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Milk Fat Substitution by Microparticulated Protein in Reduced-fat Cheese Emulsion: The Effects on Stability, Microstructure, Rheological and Sensory Properties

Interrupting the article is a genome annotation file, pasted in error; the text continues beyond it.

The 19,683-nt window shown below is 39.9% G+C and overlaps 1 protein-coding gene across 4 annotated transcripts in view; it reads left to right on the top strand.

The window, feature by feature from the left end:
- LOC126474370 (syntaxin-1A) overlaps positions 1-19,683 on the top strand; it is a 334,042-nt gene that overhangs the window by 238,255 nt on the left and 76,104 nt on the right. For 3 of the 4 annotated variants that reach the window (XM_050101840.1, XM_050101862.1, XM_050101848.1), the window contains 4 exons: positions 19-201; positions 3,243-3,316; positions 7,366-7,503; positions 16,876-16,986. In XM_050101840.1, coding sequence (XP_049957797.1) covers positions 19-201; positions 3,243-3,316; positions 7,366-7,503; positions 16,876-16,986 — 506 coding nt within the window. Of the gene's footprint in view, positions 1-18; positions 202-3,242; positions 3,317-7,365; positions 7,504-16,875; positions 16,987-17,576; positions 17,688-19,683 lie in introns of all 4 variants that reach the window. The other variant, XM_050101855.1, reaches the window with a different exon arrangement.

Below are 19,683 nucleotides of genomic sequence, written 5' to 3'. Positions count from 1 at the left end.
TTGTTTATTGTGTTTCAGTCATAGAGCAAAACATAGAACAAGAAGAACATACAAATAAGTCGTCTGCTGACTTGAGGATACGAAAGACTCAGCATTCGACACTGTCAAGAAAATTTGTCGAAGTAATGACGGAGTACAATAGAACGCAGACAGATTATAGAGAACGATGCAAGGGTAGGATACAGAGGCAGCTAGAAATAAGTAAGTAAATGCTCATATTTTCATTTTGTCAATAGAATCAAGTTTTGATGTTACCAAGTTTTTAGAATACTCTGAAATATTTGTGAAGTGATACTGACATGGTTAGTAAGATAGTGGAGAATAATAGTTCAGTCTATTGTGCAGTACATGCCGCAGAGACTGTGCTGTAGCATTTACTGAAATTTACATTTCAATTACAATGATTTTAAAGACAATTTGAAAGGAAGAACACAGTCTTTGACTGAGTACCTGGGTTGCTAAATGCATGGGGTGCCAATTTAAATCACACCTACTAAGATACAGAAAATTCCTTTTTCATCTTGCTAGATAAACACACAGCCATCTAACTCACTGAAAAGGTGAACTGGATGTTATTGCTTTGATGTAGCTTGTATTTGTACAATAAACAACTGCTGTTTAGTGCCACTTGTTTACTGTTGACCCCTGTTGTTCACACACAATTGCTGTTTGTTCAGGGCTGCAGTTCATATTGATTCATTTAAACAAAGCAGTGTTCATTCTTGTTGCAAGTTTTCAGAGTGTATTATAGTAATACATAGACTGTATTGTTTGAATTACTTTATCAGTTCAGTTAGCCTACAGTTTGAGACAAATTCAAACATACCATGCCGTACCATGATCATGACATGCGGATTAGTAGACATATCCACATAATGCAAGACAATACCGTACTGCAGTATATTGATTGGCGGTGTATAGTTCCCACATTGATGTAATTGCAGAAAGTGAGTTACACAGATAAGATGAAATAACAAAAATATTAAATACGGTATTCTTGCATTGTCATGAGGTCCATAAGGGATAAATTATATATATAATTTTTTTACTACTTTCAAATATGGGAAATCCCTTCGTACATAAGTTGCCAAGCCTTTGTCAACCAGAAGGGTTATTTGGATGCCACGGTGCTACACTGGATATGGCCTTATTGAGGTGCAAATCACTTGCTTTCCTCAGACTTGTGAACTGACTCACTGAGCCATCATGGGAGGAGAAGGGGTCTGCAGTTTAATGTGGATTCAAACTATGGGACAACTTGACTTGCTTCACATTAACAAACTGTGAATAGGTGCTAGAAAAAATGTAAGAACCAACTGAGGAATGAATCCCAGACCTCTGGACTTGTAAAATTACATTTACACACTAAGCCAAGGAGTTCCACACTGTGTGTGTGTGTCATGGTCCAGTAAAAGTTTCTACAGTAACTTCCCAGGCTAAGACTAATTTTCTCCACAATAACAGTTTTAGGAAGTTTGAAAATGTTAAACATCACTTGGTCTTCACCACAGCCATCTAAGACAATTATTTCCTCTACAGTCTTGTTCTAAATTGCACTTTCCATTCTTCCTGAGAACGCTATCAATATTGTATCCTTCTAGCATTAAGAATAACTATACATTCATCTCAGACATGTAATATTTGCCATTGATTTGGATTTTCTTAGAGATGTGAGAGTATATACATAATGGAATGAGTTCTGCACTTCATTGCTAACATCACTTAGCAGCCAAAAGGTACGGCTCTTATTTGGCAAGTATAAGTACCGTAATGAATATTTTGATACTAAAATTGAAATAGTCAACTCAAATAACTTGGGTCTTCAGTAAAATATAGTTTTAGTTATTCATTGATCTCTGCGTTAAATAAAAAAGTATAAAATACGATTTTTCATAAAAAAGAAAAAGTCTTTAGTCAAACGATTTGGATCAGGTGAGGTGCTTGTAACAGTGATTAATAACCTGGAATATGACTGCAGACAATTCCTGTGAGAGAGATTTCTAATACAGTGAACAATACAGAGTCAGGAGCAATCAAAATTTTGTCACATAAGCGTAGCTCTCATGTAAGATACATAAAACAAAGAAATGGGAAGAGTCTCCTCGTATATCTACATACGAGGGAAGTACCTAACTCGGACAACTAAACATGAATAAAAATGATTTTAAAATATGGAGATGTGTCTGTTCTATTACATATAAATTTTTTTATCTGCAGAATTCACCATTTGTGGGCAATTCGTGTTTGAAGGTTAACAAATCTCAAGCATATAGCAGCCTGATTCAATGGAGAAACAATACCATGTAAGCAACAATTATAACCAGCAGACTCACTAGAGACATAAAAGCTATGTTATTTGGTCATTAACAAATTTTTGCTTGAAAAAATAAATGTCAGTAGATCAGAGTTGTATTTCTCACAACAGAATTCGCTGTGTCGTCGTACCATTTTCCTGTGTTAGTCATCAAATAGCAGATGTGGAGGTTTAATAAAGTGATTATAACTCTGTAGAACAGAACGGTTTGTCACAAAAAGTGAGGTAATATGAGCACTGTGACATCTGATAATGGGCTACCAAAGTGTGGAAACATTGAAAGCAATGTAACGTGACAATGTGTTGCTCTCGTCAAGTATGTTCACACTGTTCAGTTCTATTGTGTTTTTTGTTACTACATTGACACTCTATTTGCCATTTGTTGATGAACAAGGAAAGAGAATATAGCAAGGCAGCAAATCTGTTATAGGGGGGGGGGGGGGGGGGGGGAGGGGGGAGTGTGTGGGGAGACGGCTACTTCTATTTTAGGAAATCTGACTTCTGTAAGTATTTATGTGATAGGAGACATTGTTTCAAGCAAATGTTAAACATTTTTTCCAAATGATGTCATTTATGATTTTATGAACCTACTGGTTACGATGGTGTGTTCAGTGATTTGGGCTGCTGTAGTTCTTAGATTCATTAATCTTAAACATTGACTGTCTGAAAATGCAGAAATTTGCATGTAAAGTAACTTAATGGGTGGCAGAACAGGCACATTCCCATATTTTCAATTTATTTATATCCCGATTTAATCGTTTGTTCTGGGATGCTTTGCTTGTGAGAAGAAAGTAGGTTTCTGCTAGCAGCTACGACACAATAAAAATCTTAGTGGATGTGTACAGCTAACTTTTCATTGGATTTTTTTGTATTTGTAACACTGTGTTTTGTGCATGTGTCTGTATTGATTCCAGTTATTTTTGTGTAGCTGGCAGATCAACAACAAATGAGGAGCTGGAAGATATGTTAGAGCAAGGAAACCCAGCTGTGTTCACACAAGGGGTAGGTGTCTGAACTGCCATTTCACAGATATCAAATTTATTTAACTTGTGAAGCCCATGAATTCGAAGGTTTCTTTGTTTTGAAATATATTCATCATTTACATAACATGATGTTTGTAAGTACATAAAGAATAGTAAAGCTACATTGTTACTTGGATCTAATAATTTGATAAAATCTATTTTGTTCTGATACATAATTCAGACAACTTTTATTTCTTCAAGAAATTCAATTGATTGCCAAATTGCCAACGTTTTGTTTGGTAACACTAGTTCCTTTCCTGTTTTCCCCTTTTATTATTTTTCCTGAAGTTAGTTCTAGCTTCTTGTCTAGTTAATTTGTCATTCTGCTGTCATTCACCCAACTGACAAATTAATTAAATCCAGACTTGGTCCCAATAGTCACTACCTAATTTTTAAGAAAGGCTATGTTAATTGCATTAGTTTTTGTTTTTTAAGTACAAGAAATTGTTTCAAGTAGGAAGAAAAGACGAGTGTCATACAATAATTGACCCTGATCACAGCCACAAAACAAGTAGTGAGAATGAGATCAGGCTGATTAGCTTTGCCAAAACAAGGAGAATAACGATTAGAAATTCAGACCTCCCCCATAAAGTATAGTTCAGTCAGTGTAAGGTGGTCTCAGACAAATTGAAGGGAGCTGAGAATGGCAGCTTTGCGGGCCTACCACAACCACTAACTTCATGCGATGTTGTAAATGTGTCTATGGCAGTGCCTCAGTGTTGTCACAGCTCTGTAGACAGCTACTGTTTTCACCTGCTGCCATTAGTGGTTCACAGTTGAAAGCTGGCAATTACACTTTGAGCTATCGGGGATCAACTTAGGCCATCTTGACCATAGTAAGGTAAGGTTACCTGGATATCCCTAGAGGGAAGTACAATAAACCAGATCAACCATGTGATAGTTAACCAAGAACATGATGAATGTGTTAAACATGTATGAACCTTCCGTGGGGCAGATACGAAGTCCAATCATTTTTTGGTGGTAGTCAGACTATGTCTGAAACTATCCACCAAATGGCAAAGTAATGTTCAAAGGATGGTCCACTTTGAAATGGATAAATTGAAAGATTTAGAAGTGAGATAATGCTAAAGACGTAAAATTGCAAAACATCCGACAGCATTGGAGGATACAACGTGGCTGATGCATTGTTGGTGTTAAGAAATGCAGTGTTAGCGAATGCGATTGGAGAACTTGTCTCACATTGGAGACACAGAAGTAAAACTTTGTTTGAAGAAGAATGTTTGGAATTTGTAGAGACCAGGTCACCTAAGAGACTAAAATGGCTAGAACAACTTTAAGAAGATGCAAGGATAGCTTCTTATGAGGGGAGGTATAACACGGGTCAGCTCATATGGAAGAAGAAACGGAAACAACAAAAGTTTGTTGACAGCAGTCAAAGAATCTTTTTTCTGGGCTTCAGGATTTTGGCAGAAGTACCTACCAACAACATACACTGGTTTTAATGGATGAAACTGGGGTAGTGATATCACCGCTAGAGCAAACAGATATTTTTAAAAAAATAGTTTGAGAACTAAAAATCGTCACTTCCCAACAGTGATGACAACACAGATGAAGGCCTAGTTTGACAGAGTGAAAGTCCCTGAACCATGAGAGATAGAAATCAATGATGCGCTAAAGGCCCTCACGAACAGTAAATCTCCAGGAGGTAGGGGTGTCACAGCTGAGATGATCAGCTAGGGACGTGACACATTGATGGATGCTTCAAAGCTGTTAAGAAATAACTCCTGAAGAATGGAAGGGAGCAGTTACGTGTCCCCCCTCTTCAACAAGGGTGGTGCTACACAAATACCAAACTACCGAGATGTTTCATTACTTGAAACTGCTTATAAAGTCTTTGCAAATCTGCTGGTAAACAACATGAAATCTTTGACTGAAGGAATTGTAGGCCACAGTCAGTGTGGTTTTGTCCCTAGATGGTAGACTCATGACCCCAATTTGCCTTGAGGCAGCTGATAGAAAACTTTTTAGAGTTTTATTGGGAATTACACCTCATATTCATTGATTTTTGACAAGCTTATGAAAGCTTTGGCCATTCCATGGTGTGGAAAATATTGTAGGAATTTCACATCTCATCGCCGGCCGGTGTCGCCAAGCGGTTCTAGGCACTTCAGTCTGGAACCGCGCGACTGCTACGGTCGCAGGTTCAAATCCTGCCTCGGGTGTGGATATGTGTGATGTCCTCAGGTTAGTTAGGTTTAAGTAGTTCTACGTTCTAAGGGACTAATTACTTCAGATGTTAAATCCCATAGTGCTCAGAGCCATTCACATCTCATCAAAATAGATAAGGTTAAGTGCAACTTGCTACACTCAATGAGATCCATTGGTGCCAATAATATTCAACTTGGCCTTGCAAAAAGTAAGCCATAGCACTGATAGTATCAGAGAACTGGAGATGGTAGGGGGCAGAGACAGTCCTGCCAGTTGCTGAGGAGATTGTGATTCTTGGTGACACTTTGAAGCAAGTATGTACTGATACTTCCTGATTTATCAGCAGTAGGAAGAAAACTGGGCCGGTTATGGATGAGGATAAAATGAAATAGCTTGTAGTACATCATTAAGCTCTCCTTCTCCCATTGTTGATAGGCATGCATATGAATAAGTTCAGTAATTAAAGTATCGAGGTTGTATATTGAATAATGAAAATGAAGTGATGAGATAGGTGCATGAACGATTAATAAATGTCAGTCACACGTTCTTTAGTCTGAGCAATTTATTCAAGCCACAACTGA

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Fat reduction in the formulation of cheese emulsion causes problems in its flowability and functional characteristics during spray-dried cheese powder production. In order to eliminate these problems, the potential of using microparticulated whey protein (MWP) in cheese emulsions was examined in this study. Reduced-fat whitebrined cheese emulsions (RF) with different dry-matters (DM) (15%, 20%, and 25% excluding emulsifying salt) were produced using various MWP concentrations (0%-20% based on cheese DM of emulsion). Their key characteristics were compared to full-fat cheese emulsion (FF). MWP addition had no influence on prevention of the phase separation observed in the instable group (RF 15). The most notable effect of using MWP was a reduction in apparent viscosity of RF which significantly increased by fat reduction. Moreover, increasing the amount of MWP led to a decrease in the values of consistency index and an increase in the values of flow behavior index. On the other hand, using high amounts of MWP made the emulsion more liquid-like compared to full-fat counterpart. MWP utilization also resulted in similar lightness and yellowness parameters in RF as their full-fat counterparts. MWP in RF increased glossiness and flowability scores, while decreased mouth coating scores in sensory analyses. Fat reduction caused a more compact network, while a porous structure similar to FF was observed with MWP addition to RF. In conclusion, MWP showed a good potential for formulation of reducedfat cheese emulsions with rheological and sensorial characteristics suitable to be used as the feeding liquid in the spray drying process.